The minor “Government and Business” is designed to expose students to the practical problems of organizing and running human society with a particular focus on the interactions between government and business. The minor offers students a condensed exploration of the political world with a focus on the relationship between politics and political activity on the one hand and economic activity and social outcomes on the other. Government policy influences business decisions while business decisions and government policy influence individual human development choices and outcomes.

Students pursuing the Government and Business minor are expected to develop the ability to read and listen critically, to reason analytically concerning questions of public policy (especially economic policy), to engage in thoughtful moral judgment, and to write and speak clearly. The minor offers a coherent overview of the field of political science, including theories of human self-government, policy processes, decision-making, and institutional structures. Students completing the minor will have developed a greater understanding of the policy making process and the impact that government and business decisions together have in shaping “who gets what, when, and how.”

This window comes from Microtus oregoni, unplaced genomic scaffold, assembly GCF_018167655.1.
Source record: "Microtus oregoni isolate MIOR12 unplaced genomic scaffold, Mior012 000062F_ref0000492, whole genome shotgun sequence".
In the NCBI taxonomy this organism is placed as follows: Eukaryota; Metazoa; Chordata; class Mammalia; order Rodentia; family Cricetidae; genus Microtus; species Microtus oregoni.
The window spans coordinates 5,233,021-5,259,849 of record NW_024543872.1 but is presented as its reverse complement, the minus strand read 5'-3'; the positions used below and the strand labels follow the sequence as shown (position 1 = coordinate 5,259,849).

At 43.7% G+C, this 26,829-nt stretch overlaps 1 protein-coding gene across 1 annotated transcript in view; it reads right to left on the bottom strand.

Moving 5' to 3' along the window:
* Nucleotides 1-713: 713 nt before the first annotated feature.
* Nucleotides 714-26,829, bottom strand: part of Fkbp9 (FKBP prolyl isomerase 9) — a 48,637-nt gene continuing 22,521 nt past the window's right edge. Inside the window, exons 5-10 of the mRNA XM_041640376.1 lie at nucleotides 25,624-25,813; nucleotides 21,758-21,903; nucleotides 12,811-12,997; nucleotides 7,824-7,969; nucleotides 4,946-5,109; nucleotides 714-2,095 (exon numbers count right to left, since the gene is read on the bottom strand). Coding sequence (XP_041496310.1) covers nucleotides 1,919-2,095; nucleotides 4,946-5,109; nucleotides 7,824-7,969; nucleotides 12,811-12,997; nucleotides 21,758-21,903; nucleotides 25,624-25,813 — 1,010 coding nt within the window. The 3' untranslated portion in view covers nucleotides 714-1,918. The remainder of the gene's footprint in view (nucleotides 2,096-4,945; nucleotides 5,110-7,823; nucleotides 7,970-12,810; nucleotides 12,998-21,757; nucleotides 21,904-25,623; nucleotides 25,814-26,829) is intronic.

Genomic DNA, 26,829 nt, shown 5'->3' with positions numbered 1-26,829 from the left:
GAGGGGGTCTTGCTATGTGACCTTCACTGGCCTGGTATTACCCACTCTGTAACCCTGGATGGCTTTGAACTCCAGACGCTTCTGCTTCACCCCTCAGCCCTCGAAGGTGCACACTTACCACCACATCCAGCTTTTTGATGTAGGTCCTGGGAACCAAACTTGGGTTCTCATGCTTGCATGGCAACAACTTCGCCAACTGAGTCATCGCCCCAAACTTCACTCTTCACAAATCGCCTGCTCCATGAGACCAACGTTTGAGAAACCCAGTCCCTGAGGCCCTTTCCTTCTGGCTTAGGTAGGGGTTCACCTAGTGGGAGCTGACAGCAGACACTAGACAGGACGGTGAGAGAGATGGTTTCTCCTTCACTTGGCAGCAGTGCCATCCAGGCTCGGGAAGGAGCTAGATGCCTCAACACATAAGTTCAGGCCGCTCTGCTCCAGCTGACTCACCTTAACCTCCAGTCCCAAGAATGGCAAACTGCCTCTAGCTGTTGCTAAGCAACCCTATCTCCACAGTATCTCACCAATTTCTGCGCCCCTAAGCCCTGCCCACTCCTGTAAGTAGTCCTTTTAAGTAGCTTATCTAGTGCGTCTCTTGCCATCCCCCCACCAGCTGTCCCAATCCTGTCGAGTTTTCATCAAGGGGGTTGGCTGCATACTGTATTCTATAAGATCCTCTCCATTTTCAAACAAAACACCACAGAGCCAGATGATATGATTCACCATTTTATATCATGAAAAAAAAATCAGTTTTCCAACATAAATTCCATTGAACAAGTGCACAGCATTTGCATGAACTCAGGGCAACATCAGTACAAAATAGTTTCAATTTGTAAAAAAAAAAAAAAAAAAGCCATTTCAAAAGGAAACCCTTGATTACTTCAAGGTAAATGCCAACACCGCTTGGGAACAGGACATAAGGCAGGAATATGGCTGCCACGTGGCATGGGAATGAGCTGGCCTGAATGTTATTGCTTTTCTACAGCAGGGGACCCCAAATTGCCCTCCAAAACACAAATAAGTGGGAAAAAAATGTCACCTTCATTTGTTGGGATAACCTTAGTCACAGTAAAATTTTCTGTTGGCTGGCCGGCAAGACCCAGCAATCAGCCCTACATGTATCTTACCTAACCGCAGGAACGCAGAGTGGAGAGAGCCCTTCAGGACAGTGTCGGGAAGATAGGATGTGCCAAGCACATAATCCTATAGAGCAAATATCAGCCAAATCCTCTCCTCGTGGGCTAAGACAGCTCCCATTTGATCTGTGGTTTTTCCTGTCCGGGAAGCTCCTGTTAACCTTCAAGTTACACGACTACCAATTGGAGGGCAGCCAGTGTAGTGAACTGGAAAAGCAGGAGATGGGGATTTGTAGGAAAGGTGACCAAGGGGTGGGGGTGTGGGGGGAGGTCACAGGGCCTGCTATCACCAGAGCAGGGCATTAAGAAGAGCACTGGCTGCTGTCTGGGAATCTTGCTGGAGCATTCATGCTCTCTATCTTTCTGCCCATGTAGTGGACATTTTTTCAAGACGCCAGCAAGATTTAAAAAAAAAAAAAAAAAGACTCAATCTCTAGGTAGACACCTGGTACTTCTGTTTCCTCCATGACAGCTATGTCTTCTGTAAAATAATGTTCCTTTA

Main contacts for the minor: William Field (Undergraduate Program Director) or Christine Cahill (Undergraduate Advisor). You can sign up for an appointment at Please reach out to her directly at  if none of the appointment times work for you. 

RBS Students: Speak to your RBS advisor and complete the appropriate form to declare the minor. Please inform us that you have completed this so we can schedule proper advising.

Learning Goals:

At the end of this program students will be able to:

  • Identify key theoretical factors in evaluating the moral foundations of individual behavior and the legitimacy of regulations about that behavior.
  • Explain the process through which decisions about the public regulation of individual and group behavior are made.
  • Critique boundaries between private market forces and public regulation.

The minor comprises 18 credits of course work drawn from the wider political science undergraduate curriculum. Students pursuing this minor may not also pursue a minor in political science and may not pursue a major in political science.

The following courses are required:

Students must take four additional three credit courses, drawn from the following list. No more than one may be at the introductory (100- or 200-) level.

Additional courses may be counted with permission of the undergraduate program director.